We enjoyed seeing the Hindu temples that Bali is renowned for and we loved going through troops of monkeys. If we’d had more time we would have ditched the journey and checked it out properly. We picked up a maybe 2 other passengers for short hops but it was slim pickings and we could see why public transport barely exists.

A few hours later on rolling into Singaraja the driver found us another driver that we grasped would take us across town to where transport east goes from. It was one of those tiny vans with a little bench seat in the back and a spare wheel on the floor. 15 minutes later on the other side of town we were doing a deal with another big old minivan driver to take us to Amed, our final destination. We had no choice but to charter it on a ‘special’ deal, but after such a slow first leg we were keen to just get there so not driving slow to tout for business or stopping to pick up others suited us.

He first called into a little stall which we’re guessing was his wife’s and he was telling her he’d be a while. Then we were off. He was a really nice guy and he knew where the accelerator was which pleased us immensely. Marie sat up front and Emma had the entire back to herself .

Just 2 hours later we were there. He dropped us near to where we thought our hostel was and we waved him goodbye. We had a lovely big room with a big glass wall and sliding doors. It had a 4 post bed. What we didn’t have was aircon but it wasn’t unbearably hot. We were pretty tired so grouched at each other for a while before deciding to see if we could fit in a temple visit before it went dark.

We debated hiring one of their scooters but directly outside the hostel it was a big main road so nowhere for Marie to practice. We’d also worked out that we needed to top up our phone data as neither of us had working maps anymore. After some debate and some grumpiness we settled on agreeing with the hostel to find us 2 scooter drivers.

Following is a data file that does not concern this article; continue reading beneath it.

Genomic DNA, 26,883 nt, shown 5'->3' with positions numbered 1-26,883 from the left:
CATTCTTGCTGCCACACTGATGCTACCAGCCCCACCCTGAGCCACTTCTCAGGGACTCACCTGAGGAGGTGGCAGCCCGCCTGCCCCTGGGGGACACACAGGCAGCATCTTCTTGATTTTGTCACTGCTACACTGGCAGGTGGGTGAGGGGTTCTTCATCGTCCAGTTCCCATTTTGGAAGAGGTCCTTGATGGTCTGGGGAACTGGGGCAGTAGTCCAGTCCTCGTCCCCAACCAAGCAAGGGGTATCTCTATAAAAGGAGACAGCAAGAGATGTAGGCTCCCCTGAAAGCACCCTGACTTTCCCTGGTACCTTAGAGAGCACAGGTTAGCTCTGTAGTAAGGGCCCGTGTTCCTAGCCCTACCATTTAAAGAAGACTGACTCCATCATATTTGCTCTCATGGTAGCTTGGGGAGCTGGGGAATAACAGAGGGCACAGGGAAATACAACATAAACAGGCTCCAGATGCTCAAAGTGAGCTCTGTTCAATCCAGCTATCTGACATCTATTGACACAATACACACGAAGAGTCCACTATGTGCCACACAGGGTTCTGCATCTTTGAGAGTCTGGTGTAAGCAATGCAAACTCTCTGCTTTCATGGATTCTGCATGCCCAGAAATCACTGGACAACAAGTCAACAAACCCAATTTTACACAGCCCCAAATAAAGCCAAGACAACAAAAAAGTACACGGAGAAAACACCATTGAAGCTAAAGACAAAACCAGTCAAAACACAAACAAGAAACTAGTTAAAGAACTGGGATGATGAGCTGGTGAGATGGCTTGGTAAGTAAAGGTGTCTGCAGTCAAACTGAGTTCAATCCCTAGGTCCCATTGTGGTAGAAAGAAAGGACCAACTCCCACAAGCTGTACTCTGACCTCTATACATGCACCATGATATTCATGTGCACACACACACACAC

It was a good decision, Lempuyang temple sits 1,775m up a hill and it is a steep windy road. Our drivers were young and one spoke good English. We absolutely loved whizzing along with them. It was a fair way, it would have been difficult for us to drive and navigate on our own. We also got them to stop at an ATM and a phone shop so we could get a data top up, so we maximised our value for money.

Lempuyang temple is one of the oldest and most sacred temples on the Bali. It is said to have one of the most breathtaking views from a Bali temple, and is most famous for its picturesque Gate of Heaven. A typical split gate but built in lighter stone, what makes it spectacular is on a clear day Mount Agung provides the backdrop. We didn’t get so lucky it was cloudy (though that didnt’ stop the line of people waiting to have their photo taken in the gate) but it was still a lovely temple and it was really nice introduction to Balinese temples.

The scooter ride back was just as much fun as the way out and they stopped so we could photograph some of the local rice terraces. The late afternoon sun bathed everything in a soft light. When we got back we decided to head down to the beach to catch sunset. It didn’t disappoint with the majesty of Mount Agung dominating the landscape (3031m). With not even a hint a smoke it was hard to believe that this was the volcano that blew in November 2017 disrupting international flights and forcing 100,000 people from the area. So far in 2019 it has erupted every month (January to June) but thankfully it behaved itself while we were there!